Scarlet Sails in St. Petersburg
Every year in June, a ship with scarlet sails makes its way down the Neva. Fireworks go off and concerts are going on in the Palace Square. The big event is the celebration of the graduating senior class. Tickets to the concerts and shows in Palace Square are for students only, but tourists and locals can join the crowd and go to the Neva to watch fireworks and see the replica of Peter the Great’s ship (Standart) sail down the river.
Scarlet Sails is a one-of-a-kind event in St. Petersburg. Neither Moscow nor any other Russian city has this tradition although graduates from other cities are welcome to take part in the event. Many come from all over Russia to celebrate their graduation with a bang (or many!).
So what’s with the scarlet sails?
It comes from a short story written by Russian author, Alexander Grinevsky, and it’s one of his most famous stories about following your dreams and taking your destiny into your own hands – a message that any senior could relate to.
The tradition started in 1968 when the city of Leningrad decided to organize a special event honoring their graduating seniors. The tradition continued up until 1979 when it was temporarily discontinued as it was considered a hazard due to the huge crowd drunk students that gathered in the square. Students were overjoyed when the celebration was re-established in 2005.
The Story of the Scarlet Sails by Alexander Grin
The Scarlet Sails is about two young dreamers – A young girl (Assol) who
dreamed of leaving behind the small village where she grew up and a young boy (Arthur Grey) who aspired to become captain of a ship.
When Assol was young, she met a wizard who told her that when she grew up a prince would come and take her away on a ship with scarlet sails if only she believed it. Everyone in the town found out about this prediction and made fun of her for years but she kept believing.
Grey was the son of a nobleman and his father wanted him to take over the family business, but he always wanted to be a captain. He followed his dreams and with hard work he was later promoted to captain and given his own ship.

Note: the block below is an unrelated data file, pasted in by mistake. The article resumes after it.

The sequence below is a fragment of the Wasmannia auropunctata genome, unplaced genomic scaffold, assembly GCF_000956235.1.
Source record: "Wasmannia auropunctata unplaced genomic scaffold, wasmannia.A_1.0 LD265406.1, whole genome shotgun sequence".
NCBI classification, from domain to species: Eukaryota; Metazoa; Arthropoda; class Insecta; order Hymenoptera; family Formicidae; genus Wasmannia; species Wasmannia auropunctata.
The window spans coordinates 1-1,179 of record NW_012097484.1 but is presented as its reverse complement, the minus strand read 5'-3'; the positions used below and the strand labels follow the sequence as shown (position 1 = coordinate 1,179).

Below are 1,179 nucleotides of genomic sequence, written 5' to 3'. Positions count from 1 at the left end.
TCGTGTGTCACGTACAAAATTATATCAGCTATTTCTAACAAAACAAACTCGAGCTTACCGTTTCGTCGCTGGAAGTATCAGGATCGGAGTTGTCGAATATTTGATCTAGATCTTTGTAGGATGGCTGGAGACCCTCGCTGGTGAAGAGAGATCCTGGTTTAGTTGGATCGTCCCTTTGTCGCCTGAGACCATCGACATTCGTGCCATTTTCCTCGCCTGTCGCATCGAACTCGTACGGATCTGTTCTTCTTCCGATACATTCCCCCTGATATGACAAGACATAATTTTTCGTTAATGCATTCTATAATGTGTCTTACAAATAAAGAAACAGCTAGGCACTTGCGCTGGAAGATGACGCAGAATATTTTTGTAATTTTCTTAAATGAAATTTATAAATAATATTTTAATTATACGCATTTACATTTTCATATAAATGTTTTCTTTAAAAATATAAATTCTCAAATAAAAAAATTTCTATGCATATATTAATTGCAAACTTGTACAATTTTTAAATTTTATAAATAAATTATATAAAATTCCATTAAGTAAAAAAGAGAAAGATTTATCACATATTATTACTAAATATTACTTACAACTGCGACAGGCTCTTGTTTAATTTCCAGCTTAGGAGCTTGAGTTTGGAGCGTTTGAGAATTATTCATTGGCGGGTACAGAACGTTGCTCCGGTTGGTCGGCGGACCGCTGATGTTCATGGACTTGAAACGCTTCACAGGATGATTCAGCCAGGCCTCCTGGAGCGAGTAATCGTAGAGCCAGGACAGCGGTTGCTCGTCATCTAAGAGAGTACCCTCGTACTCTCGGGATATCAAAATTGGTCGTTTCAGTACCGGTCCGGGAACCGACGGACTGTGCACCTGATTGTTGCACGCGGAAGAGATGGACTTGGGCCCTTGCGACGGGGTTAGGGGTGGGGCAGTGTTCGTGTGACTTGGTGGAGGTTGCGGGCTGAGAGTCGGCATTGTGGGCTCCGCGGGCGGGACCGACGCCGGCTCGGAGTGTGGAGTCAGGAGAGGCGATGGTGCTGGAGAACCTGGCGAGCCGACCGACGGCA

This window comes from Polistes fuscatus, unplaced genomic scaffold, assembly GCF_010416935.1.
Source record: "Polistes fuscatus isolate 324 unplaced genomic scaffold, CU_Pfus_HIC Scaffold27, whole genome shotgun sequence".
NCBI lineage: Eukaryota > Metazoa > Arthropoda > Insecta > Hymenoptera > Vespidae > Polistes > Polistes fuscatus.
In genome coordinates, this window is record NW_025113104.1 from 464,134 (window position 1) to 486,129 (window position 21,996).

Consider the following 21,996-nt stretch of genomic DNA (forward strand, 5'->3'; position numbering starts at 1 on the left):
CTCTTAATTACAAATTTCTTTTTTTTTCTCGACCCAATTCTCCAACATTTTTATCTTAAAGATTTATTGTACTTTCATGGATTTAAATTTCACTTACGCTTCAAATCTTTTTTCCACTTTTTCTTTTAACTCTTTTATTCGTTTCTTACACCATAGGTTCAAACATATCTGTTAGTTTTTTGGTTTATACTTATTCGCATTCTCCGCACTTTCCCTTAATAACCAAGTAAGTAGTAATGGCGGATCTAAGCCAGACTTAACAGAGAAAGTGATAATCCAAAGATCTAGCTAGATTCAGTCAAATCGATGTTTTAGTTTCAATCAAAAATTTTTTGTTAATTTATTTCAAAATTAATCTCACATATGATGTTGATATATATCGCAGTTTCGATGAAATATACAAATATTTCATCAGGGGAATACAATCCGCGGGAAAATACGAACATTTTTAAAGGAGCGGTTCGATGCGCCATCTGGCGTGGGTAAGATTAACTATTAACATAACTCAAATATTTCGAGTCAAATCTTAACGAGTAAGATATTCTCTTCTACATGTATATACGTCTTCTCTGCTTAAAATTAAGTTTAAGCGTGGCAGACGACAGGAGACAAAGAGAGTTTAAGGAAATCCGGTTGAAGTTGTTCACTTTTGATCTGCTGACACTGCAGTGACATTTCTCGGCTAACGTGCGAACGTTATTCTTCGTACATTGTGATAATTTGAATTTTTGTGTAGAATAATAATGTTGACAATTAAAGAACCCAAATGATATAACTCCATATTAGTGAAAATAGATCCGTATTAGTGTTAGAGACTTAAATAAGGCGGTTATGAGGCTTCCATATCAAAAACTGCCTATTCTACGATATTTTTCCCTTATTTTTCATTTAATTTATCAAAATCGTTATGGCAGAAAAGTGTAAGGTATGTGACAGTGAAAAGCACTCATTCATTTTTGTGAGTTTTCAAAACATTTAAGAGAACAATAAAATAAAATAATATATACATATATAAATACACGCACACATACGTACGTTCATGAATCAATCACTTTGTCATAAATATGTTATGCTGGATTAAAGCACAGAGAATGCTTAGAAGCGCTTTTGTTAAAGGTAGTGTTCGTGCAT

Just passing through the village on one of his voyages, he saw Assol and
immediately fell in love with her. He started to ask the locals about the beautiful young woman, but they told him she was crazy. After he heard the story, Grey had a moment of doubt, but a friend of Assol was there at the time and he defended her by saying she wasn’t crazy just different from everyone else. She was a dreamer.
Grey made up his mind, changed his sails to red and sailed back into the harbor to claim his bride and everyone lived happily ever after.
If you’re interested in Alexander Grin’s story, The Scarlet Sails, here’s a link to the movie on YouTube. The movie’s in Russian but has English subtitles.
Here’s a video of one of the Scarlet Sails celebrations in St. Petersburg.
The crowd is made up of high school students who just graduated and are looking to have a good time, so this event can get a little crazy. If you want to avoid the crowd, I recommend going to a restaurant to watch the show. Be aware that the boat and fireworks are all facing the Winter Palace and there are no restaurants nearby that face the river. The restaurant options are on the other side of the Neva but it’s a good place to watch from
if you don’t want to be in the crowd. Reserve in advance!
Some restaurant options:
- River Lounge
- Do Zari
- The Flying Dutchman
- Frigrat Grace
- Volga Volga